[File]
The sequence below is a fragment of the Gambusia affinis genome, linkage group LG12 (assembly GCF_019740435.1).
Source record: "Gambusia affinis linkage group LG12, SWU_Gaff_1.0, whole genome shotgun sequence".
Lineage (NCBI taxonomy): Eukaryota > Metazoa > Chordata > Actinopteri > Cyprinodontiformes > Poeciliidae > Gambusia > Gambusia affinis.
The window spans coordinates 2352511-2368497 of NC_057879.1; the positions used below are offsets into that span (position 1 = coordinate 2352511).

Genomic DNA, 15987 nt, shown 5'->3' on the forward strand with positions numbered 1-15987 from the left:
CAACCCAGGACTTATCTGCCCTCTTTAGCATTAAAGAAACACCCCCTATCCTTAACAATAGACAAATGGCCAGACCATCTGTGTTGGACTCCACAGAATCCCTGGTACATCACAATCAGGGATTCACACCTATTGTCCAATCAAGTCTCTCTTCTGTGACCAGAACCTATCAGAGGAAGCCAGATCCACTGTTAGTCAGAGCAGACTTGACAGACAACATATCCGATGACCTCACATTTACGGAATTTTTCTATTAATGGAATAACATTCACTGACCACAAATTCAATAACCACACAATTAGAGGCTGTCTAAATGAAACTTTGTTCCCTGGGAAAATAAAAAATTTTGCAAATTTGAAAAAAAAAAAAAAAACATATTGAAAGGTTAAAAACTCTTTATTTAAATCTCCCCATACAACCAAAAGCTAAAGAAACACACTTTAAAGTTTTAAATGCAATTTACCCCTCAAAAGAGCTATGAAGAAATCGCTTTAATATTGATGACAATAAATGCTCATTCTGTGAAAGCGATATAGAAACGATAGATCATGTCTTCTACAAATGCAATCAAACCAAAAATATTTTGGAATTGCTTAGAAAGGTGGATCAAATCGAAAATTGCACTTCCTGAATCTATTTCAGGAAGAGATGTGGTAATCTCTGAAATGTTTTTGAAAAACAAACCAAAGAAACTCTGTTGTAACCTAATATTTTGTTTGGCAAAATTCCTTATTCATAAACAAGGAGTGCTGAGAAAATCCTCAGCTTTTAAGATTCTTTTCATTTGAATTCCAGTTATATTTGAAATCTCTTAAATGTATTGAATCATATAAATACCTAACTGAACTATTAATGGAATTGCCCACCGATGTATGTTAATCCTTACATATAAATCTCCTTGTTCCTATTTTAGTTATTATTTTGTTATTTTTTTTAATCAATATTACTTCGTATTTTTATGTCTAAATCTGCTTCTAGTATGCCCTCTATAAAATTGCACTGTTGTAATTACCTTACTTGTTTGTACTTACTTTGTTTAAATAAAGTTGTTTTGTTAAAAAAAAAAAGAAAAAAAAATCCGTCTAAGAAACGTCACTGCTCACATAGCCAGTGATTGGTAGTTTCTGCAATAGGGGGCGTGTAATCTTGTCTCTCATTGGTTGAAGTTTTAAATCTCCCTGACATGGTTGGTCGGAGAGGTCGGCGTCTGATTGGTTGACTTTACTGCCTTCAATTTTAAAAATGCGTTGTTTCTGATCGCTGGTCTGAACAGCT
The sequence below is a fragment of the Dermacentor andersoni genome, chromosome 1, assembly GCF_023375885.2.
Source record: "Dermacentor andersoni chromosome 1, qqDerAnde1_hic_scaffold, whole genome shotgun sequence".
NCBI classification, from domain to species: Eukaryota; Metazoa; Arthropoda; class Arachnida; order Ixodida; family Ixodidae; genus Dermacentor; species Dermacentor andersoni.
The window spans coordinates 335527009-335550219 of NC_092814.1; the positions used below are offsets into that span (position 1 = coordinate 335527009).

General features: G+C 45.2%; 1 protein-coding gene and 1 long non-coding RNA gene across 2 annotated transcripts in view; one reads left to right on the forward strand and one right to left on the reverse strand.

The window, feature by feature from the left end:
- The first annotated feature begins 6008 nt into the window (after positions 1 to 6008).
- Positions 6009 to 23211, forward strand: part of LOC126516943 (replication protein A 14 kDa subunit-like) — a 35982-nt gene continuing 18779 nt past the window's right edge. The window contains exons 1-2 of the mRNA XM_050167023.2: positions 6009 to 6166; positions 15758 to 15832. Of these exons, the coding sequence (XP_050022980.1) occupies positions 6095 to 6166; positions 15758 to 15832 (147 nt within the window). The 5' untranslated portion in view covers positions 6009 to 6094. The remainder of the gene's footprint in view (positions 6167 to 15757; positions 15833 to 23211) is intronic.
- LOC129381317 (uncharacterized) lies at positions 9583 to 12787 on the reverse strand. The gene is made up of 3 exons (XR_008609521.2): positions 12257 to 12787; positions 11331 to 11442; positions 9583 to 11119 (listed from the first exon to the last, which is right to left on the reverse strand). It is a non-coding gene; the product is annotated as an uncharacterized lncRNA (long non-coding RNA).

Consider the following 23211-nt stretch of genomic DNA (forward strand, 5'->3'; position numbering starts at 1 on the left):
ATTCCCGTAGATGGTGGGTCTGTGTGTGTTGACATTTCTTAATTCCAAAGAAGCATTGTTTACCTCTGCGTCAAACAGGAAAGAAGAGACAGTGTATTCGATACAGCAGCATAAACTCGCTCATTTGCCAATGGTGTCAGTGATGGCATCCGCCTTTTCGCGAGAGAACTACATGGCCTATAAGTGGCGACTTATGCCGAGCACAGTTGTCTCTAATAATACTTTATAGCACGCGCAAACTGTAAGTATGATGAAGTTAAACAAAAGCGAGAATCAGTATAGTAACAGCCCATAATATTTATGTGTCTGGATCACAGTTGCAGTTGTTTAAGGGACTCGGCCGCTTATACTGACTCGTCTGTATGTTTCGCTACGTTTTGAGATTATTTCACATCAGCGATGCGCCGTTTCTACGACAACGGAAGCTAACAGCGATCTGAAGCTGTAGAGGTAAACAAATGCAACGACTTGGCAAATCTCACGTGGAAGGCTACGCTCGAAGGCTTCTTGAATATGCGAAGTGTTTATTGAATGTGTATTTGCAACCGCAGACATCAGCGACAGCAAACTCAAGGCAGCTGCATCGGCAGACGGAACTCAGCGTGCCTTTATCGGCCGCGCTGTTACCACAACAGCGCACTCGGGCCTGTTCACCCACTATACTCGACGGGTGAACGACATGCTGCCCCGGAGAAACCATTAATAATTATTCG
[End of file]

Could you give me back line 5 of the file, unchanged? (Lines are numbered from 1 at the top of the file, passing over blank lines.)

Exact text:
Genomic DNA, 15987 nt, shown 5'->3' on the forward strand with positions numbered 1-15987 from the left: